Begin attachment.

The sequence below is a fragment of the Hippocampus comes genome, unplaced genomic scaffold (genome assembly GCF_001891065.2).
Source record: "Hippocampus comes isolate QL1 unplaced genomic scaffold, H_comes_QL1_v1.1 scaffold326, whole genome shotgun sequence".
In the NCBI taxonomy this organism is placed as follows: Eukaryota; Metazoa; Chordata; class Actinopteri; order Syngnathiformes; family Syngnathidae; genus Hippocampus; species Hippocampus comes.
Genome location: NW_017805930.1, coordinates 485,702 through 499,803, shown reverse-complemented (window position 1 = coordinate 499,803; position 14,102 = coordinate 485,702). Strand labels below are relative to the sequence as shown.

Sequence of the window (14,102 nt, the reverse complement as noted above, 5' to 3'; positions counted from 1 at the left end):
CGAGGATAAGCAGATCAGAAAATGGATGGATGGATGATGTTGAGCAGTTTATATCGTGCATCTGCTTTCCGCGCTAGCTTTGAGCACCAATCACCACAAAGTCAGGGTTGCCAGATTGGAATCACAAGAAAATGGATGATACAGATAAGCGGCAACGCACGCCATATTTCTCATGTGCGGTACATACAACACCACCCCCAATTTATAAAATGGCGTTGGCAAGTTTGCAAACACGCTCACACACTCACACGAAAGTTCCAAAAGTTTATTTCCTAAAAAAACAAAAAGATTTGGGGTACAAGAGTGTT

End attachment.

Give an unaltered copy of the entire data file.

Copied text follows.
The sequence below is a fragment of the Hippocampus comes genome, unplaced genomic scaffold (genome assembly GCF_001891065.2).
Source record: "Hippocampus comes isolate QL1 unplaced genomic scaffold, H_comes_QL1_v1.1 scaffold326, whole genome shotgun sequence".
In the NCBI taxonomy this organism is placed as follows: Eukaryota; Metazoa; Chordata; class Actinopteri; order Syngnathiformes; family Syngnathidae; genus Hippocampus; species Hippocampus comes.
Genome location: NW_017805930.1, coordinates 485,702 through 499,803, shown reverse-complemented (window position 1 = coordinate 499,803; position 14,102 = coordinate 485,702). Strand labels below are relative to the sequence as shown.

Sequence of the window (14,102 nt, the reverse complement as noted above, 5' to 3'; positions counted from 1 at the left end):
CGAGGATAAGCAGATCAGAAAATGGATGGATGGATGATGTTGAGCAGTTTATATCGTGCATCTGCTTTCCGCGCTAGCTTTGAGCACCAATCACCACAAAGTCAGGGTTGCCAGATTGGAATCACAAGAAAATGGATGATACAGATAAGCGGCAACGCACGCCATATTTCTCATGTGCGGTACATACAACACCACCCCCAATTTATAAAATGGCGTTGGCAAGTTTGCAAACACGCTCACACACTCACACGAAAGTTCCAAAAGTTTATTTCCTAAAAAAACAAAAAGATTTGGGGTACAAGAGTGTT